And frankly, in its most basic sense, don’t we all know that to “show” (“shew”) a “thing”, as the verse declares, is to offer, exhibit, or produce something for the thoughtful scrutiny of another? Then the one who is shown the “thing” can, through careful consideration, reach an informed conclusion as to its meaning or value. In this case, add to this common action the vital assistance of the Holy Spirit, and all of that which is offered in the Word of God is readily within the reach of evaluating and then understanding, right (John 16:7, 8; 1 Corinthians 2:14; 2 Peter 1:19-21)?
Now, let’s consider the word “shortly” –especially when compared with phrases of similar import found elsewhere in the book of Revelation, such as “for the time is at hand” (Revelation 1:3), “Behold, I come quickly” (Revelation 3:11; Revelation 22:7, 12), and “Surely I come quickly” (Revelation 22:20). Doesn’t it, and they, more than imply a period of waiting, or anticipation, which consists of a relatively short duration of time‒that is, that the events to be portrayed to the Apostle John in vision were to begin in his day and come “to pass” quickly unto the second advent of Jesus? Think of it this way…to each generation after Jesus’ first advent to the world, every prophecy fulfilled serves as a strong reminder that “time” is transpiring dynamically and purposefully toward Christ’s promised return. With each historic step, the second coming of Jesus is growing nearer and nearer. With the conclusion of each predicted event, one following another and many following many, the whole of the divine narrative of The Revelation continues to accelerate rapidly toward a consummate, heavenly end. And because of this, it can be readily said that throughout the many centuries from its Savior’s ascension, the waiting church has doubtless been wonderfully enlivened and consoled by the solemn, yet joyful fact that it is living in the last period of time in this earth’s history (Romans 13:11, 12; Hebrews 9:26; James 5:8; 1 Peter 4:7; 1 John 2:18).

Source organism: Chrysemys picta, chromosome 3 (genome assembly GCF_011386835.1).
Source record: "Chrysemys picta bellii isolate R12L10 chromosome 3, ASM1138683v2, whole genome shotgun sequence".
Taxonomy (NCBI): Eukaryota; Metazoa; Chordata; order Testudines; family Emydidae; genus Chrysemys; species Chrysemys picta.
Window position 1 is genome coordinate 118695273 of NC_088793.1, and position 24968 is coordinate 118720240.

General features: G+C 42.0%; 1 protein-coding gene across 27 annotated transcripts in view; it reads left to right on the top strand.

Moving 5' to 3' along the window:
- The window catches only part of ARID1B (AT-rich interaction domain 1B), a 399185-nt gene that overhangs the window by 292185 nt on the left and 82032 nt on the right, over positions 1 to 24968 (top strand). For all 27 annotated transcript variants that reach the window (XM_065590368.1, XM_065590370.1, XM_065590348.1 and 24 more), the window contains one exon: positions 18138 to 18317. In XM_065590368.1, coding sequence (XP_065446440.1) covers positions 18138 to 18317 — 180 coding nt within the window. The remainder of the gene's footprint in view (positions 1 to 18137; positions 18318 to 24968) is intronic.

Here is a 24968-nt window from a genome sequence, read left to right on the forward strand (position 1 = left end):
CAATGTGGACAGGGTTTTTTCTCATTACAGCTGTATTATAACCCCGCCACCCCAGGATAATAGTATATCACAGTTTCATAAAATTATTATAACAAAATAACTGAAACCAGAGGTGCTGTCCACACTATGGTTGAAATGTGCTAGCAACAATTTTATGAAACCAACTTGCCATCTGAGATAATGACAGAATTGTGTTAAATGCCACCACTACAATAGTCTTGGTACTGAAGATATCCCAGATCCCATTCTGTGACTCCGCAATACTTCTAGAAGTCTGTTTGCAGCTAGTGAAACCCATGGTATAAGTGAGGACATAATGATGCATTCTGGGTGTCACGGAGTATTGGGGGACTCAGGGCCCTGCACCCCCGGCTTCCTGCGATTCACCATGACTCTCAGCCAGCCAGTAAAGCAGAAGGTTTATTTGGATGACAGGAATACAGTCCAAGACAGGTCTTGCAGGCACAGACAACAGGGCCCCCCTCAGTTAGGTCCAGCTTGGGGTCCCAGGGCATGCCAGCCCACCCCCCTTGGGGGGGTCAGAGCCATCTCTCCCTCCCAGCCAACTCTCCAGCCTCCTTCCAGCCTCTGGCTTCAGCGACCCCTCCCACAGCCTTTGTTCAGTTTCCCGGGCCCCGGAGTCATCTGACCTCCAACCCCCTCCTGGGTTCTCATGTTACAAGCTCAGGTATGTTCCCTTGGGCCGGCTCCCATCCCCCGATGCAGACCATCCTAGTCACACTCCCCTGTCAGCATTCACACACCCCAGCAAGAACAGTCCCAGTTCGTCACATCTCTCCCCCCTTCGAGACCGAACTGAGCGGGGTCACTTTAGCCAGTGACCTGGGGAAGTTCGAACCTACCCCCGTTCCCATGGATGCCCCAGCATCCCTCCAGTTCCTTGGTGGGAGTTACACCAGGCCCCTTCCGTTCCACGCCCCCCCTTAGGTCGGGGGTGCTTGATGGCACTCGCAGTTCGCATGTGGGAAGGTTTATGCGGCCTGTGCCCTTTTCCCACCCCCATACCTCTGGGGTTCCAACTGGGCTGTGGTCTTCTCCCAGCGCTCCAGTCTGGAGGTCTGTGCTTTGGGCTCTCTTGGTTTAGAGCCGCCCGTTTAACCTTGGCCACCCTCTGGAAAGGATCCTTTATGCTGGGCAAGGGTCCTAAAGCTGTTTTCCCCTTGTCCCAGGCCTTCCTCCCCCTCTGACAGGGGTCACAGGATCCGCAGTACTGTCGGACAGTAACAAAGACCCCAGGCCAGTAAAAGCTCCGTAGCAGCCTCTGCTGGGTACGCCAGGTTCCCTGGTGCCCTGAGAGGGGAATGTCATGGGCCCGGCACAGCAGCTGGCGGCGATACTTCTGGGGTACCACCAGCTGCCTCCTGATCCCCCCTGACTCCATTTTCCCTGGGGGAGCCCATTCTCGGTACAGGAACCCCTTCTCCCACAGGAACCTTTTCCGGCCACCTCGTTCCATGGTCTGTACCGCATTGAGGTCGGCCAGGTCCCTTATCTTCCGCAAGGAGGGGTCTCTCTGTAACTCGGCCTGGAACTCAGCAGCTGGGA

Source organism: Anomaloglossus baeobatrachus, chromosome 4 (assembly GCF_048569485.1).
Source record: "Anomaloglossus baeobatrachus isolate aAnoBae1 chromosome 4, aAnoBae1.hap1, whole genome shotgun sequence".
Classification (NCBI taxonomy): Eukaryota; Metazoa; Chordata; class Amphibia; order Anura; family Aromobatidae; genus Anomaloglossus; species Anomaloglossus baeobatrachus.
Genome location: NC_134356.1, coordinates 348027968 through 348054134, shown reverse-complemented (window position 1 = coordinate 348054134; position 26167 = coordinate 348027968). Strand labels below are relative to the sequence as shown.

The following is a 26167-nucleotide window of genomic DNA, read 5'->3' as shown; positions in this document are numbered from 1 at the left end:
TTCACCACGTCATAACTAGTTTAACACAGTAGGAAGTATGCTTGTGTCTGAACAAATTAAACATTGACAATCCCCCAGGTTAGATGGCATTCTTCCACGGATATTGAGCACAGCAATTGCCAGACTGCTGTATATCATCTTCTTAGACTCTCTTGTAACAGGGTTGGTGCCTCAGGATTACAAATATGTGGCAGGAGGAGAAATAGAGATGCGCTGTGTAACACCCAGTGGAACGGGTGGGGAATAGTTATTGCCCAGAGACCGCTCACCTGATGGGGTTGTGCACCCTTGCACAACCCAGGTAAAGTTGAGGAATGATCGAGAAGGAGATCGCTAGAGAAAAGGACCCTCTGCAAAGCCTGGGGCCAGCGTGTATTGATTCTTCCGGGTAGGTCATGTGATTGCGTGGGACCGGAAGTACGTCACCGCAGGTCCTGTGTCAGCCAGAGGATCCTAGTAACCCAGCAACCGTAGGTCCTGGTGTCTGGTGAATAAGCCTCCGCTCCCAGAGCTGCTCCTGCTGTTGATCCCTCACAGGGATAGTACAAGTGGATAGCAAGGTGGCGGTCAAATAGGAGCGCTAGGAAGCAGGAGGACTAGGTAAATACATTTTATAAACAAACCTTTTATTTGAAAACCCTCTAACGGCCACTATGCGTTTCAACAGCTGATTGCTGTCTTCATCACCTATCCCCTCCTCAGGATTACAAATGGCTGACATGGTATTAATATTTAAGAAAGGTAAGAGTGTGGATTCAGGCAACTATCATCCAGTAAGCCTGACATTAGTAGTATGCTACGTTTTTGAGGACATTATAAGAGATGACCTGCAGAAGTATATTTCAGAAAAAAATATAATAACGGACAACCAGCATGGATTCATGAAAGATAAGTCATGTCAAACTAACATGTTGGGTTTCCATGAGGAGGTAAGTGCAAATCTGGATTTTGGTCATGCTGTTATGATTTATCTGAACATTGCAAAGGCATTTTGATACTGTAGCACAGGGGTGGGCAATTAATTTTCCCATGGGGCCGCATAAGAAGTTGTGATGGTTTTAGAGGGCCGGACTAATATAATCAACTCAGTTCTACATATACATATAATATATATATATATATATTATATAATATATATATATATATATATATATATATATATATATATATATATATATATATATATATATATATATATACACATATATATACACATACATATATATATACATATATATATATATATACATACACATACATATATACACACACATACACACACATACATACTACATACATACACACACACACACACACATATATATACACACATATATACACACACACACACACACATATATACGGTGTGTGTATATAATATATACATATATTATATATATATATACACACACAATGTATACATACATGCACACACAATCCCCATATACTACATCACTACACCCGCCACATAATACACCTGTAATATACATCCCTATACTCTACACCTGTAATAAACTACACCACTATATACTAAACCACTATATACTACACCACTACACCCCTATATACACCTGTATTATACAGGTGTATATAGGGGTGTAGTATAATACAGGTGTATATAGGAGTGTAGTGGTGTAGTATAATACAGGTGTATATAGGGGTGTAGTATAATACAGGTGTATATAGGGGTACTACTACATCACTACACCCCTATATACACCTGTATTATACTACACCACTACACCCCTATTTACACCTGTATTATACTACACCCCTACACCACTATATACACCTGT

and he sent and signified it by his angel unto his servant John:
The word “signified” means that the prophecies contained within The Revelation were to be communicated to John through the use of signs and symbols. The word also occurs in John 12:33, John 18:32, John 21:19, Acts 11:28, and Acts 25:27, and is rendered “signify, signifying, or signified.” In unbroken consistency, it properly refers to some sign, signal, or token by which anything is made known (compare Matthew 26:28; Romans 4:11; Genesis 9:12-13; Genesis 17:11; Luke 2:12; 2 Corinthians 12:12; 1 Corinthians 14:22).
Of course, the “he”, here, refers to Jesus Christ, and it is likely that “his angel” is Gabriel. Such an assumption is quite reasonable since it would seem most appropriate that the same being who carried significant time-line prophetic messages to the prophet Daniel (who wrote the sister book to Revelation, the book of Daniel, in the Old Testament) would also carry highly significant prophetic end-time messages to the Apostle John (Daniel 8:16, 17; Daniel 9:21-23). Also to be considered is the fact that not only is Gabriel the angel who brought to Zacharias the “glad tidings” of the birth of the one who would usher in the first advent of Jesus‒that is, John the Baptist, but he also visited Mary regarding her miraculously conceiving and giving birth to “the Son of God” (Luke 1:5-19, 26-35; Luke 2:8-11).